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  • Sherry Lachine

The magic of “I’m glad you’re here”

Meetings, workshops, presentations and more, whenever people gather for whatever reason, we, in an important way, appreciate being appreciated for being there. We feel grateful when we are seen, heard and understood. It is hard-wired into us as social creatures. OK, so there are days where I like to hide in the back and make myself small because I am not in the mood to interact with other humans, but even on those days I don’t want to be feel ignored, overlooked or dismissed.

We humans want to belong, we want to feel worthy. We (the collective We) can help with that. I make it a standard practice to help people feel like they belong. Sometimes this happens naturally through conversation, eye contact, body language and more. Sometimes I have to use my word-tools. My favourite word-tool during group introductions is to make sure I tell people “I’m glad that you’re here”. I see the appreciation – every time. The body language, facial expressions and expressed thanks demonstrate it.

And I am truly glad they are here. If they were not, this gathering doesn’t happen, the exchanges are absent and opportunities for learning from each other disappear. So yes, I am glad that you are indeed here. I just don’t want to forget to say it.


The other key ingredient – which you probably already know - is using their name “Marcus, I am glad that you’re here”. Using people’s names helps them feel validated and again, seen. We humans appreciate that. When I was teaching in-person I would make it a standard practice to learn everyone’s name within the first 30 minutes and commit it to memory and use it often. Not easy with the memory I have. But now, with the virtual environment being so prevalent, we are fortunate to have our names on the screen and we actually have to use people’s names when calling on them. This is helpful. We perhaps could also use their names after they have asked/answered questions or shared information. So instead of “Thanks for the question” we can say “Marcus, thanks for the question”. Validated.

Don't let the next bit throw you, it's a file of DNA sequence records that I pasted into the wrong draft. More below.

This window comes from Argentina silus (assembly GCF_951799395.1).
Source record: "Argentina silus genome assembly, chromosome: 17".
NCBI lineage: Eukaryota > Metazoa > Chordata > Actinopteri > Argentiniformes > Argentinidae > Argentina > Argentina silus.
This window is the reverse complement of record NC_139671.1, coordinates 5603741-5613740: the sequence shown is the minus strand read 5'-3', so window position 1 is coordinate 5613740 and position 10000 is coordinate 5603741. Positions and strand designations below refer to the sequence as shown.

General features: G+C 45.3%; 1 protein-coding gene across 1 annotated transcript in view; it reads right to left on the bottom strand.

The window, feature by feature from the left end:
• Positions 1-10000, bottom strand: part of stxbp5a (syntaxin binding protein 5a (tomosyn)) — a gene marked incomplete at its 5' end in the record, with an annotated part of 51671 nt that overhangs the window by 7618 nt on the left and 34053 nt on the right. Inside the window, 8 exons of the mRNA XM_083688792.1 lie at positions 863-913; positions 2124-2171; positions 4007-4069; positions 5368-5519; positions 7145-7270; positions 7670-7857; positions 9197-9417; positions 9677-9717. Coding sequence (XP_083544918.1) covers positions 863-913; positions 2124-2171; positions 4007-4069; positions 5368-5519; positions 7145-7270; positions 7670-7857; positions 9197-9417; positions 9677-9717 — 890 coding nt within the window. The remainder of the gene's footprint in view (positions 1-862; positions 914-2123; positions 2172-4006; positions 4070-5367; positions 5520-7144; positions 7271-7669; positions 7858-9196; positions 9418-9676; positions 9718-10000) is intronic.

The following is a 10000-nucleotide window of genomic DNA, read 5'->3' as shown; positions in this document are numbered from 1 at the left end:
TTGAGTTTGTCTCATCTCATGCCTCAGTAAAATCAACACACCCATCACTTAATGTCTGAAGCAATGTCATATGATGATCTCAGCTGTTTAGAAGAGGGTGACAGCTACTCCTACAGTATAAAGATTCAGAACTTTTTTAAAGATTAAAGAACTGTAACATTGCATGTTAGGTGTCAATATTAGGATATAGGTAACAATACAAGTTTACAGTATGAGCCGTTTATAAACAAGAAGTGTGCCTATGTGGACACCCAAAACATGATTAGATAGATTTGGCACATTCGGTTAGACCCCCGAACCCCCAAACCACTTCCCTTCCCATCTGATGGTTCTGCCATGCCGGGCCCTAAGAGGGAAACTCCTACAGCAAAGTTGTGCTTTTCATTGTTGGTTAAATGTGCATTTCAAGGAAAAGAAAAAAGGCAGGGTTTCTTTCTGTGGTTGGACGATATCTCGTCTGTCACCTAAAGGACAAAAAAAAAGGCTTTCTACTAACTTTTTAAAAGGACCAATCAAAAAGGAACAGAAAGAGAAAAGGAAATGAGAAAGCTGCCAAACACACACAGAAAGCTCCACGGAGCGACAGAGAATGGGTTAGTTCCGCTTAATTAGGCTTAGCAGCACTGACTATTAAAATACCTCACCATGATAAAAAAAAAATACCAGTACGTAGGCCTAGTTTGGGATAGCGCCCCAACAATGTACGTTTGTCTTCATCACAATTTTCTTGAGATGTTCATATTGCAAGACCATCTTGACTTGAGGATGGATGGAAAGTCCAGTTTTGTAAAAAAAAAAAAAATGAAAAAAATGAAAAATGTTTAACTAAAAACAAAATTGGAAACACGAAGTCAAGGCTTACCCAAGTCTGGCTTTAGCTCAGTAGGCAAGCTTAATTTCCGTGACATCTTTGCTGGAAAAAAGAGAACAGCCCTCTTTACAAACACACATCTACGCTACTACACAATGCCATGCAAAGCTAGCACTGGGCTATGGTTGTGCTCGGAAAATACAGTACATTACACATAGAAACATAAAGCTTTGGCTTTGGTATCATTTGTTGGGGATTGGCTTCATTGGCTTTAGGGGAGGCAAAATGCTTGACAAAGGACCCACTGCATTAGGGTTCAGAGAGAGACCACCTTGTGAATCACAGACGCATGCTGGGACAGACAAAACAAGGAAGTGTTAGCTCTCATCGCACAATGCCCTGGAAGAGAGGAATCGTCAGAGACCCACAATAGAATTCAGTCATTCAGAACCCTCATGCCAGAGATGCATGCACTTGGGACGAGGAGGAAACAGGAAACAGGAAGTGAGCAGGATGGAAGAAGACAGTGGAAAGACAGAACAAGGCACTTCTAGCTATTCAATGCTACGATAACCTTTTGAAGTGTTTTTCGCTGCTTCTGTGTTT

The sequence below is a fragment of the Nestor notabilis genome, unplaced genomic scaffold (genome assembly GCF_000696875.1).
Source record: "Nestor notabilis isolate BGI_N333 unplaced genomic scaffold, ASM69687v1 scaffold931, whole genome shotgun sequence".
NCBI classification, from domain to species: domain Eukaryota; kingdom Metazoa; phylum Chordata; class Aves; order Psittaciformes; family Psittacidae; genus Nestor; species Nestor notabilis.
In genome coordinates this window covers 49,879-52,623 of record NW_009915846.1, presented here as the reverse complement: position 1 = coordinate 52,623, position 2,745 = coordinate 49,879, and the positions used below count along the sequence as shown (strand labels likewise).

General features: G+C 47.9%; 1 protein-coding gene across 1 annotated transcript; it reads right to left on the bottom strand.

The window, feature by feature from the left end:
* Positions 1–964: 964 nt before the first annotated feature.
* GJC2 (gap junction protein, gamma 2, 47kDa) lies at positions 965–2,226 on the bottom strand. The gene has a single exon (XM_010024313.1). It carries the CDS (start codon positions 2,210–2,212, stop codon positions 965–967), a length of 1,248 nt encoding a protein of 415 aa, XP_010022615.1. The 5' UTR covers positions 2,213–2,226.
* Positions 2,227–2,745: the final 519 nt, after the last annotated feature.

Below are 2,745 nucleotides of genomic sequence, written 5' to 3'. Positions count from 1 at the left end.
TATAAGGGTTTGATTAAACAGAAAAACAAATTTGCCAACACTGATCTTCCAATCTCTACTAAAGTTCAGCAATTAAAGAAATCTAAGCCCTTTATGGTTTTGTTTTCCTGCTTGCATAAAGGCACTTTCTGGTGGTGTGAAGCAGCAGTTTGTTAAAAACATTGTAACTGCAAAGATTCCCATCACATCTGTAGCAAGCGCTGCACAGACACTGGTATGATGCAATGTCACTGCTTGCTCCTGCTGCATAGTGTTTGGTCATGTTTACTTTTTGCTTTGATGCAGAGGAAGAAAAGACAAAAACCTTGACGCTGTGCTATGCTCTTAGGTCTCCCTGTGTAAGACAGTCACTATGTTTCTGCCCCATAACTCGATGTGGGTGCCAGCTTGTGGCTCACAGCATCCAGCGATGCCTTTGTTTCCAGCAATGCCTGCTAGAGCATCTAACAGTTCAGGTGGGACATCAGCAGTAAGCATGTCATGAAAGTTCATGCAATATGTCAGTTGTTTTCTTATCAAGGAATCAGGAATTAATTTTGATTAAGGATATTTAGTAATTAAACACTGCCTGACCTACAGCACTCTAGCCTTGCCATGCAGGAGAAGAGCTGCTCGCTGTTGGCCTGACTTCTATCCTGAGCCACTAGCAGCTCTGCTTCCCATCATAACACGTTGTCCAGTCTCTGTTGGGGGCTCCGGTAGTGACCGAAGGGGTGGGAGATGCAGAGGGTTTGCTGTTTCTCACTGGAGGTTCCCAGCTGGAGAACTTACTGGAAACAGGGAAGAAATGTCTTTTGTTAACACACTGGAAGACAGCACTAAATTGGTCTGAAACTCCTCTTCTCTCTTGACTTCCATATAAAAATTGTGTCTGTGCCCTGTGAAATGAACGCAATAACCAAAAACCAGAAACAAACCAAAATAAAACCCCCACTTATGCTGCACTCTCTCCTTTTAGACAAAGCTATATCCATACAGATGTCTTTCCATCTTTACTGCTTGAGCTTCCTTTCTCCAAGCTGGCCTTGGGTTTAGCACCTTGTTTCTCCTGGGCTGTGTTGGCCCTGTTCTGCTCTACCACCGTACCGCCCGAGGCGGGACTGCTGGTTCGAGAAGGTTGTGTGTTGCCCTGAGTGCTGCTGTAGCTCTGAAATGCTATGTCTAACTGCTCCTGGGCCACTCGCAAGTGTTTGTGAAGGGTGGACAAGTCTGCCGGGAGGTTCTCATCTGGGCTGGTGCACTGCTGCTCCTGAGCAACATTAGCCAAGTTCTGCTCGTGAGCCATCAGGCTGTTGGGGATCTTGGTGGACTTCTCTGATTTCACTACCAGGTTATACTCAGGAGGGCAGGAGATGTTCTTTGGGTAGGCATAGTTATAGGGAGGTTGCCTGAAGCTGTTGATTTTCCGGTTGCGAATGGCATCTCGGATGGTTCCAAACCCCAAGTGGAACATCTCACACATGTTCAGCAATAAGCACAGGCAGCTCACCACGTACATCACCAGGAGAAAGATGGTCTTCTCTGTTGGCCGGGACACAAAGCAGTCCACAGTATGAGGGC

Simple word-tools to create much needed belonging and validation. Enjoy your in-person and virtual time with each other!

I was glad that you were here. xo


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